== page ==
3. Corporate Judaism: Efficiency is a fine thing, necessary, we discovered, in a time when businesses come and go daily, and Mom and Pop family stores cannot make it in a competitive market. So beginning around 1910, churches and synagogues adopted a strategy designed to institute efficient religion: things like managerial excellence, organizational clarity, and responsible leadership by boards, trustees, committees and management. It was a corporate model that rewarded busyness, programming, and delivery of services. But as much as efficiency remains a decided advantage over sloppiness and irresponsible leadership, synagogues that rely on corporate structures and style run the risk of spiritual irresponsibility. Our synagogue is widely perceived in the community as a corporate bastion. It does things efficiently, but without soul. Even the people who work there have to admit that it is distant, cold and impersonal. You need appointments for everything, for instance; the telephone system is demeaning; the front-office personnel treat you like a number. Even services seem corporate! We are filled with paperwork, and measure success by amounts of paper turned out -- paper to apply for this, paper to sign up for that, and paper reports in bulletins, committee documents, and even printed sermons. Lots of people come and go, but we know next to nothing about the lightness or harshness of their lives, and they take their real problems to therapists, 12-step programs, counsellors, or another and any place but the synagogue. We hardly even know the people whom we work with, and cannot name the faces of the vast majority of those who drop off their children, or sign up for lectures and for programs as if we were a mall for Jewish services. Our synagogue is driven by corporate busyness at the expense of human care and personal warmth.
4. Consumer Judaism. With corporate structure, American institutions developed a consumer mentality. The bottom line of business was the product, so synagogues approached Judaism as if it were a marketable entity, and the market was the Jews who buy it. Success was subtly defined as an ever-growing market niche of members, for which Rabbis (mostly), as the corporate CEOs, are responsible. Rabbis therefore supervise staffs to help them market Judaism for delivery, and when they or their staffs fail to increase the membership, or market share, they get fired by boards who observe the market segment fall. Conflict is ingrained in the scheme: rabbi against board, since boards judge rabbis, who are held responsible for the product; cantor against rabbi, as each blames the other for falling service attendance; staff against each other, since no one wants to be held responsible for the failure of the whole, when product lines do not attract the consumer loyalty for which they are designed. The members see the synagogue as a place for expenditure of discretionary income in return for service, and measurable, therefore, in market terms of cost effectiveness, not in personal commitment or religious mission. Our synagogue is unwittingly driven by its corporate structure, so that we are victimized now by a consumer mentality that prevents cooperation and mitigates against a reevaluation of our goals in the light of spiritual not consumer values.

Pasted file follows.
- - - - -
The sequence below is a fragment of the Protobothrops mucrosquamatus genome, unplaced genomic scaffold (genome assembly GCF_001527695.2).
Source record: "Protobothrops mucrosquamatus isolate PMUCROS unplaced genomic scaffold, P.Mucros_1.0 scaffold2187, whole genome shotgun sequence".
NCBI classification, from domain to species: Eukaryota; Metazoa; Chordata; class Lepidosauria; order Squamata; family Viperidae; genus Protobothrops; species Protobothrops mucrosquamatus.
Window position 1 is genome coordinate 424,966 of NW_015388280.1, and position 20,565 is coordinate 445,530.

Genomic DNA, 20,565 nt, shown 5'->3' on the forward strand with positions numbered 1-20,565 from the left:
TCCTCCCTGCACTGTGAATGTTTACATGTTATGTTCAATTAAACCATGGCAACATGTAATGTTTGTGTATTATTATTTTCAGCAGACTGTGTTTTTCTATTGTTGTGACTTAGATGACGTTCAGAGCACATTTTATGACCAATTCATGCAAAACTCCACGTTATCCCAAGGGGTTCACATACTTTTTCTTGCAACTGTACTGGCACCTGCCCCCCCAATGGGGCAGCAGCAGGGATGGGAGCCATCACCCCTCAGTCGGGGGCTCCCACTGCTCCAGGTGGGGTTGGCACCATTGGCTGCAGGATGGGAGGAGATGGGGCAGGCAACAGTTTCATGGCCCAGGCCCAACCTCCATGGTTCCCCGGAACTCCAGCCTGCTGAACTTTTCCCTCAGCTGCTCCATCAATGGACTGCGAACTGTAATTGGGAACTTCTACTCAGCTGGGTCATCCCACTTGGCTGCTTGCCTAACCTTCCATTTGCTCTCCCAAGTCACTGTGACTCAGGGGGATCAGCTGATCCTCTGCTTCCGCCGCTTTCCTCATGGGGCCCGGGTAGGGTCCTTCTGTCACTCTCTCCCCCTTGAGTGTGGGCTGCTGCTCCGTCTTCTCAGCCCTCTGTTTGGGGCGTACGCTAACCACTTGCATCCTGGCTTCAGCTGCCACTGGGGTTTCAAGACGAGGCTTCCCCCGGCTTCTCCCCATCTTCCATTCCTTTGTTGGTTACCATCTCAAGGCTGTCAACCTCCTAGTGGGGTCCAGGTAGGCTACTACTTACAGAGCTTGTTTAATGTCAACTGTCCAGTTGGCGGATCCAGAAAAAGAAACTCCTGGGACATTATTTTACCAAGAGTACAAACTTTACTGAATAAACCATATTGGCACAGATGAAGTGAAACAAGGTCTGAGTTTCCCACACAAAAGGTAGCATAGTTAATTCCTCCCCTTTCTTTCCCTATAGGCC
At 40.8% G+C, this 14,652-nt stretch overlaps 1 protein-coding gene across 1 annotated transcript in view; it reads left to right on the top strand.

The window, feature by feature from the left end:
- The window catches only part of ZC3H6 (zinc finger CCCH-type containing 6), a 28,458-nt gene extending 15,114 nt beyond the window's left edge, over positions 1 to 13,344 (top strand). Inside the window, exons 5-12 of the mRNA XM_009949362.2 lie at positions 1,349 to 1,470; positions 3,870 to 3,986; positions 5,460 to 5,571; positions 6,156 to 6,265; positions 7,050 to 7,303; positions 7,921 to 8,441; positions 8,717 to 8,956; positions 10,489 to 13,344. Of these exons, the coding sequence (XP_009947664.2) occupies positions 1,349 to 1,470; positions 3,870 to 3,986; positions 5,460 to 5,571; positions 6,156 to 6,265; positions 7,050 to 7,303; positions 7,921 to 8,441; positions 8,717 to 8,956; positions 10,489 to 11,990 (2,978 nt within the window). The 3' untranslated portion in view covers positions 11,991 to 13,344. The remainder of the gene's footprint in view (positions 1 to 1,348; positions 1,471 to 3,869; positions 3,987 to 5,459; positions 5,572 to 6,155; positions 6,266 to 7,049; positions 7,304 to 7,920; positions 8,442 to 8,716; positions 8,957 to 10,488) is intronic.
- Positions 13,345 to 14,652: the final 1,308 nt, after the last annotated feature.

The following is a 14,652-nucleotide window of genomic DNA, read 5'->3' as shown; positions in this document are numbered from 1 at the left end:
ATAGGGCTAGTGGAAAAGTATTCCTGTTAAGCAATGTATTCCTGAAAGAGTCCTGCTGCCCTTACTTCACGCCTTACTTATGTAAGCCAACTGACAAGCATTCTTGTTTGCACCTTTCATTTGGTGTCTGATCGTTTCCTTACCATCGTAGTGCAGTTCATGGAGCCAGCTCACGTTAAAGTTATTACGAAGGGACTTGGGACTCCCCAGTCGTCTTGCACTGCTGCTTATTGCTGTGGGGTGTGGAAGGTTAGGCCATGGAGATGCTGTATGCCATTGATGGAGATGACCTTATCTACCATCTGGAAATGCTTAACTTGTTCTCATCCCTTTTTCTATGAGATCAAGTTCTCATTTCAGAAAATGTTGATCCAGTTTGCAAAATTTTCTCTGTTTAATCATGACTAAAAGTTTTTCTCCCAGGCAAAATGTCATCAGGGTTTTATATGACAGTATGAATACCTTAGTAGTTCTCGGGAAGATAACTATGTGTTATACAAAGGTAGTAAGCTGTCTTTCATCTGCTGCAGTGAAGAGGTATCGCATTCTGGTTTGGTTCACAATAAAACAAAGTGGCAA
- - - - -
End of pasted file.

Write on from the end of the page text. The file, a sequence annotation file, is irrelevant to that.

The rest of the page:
Rabbi Lawrence A. Hoffman, "Al Chet Shechatanu...For the Sins That We Committed Willingly or Unintentionally....:Four Unintentional Sins of Synagogue Life," Synagogue 2000, 1996, pp. 20-21.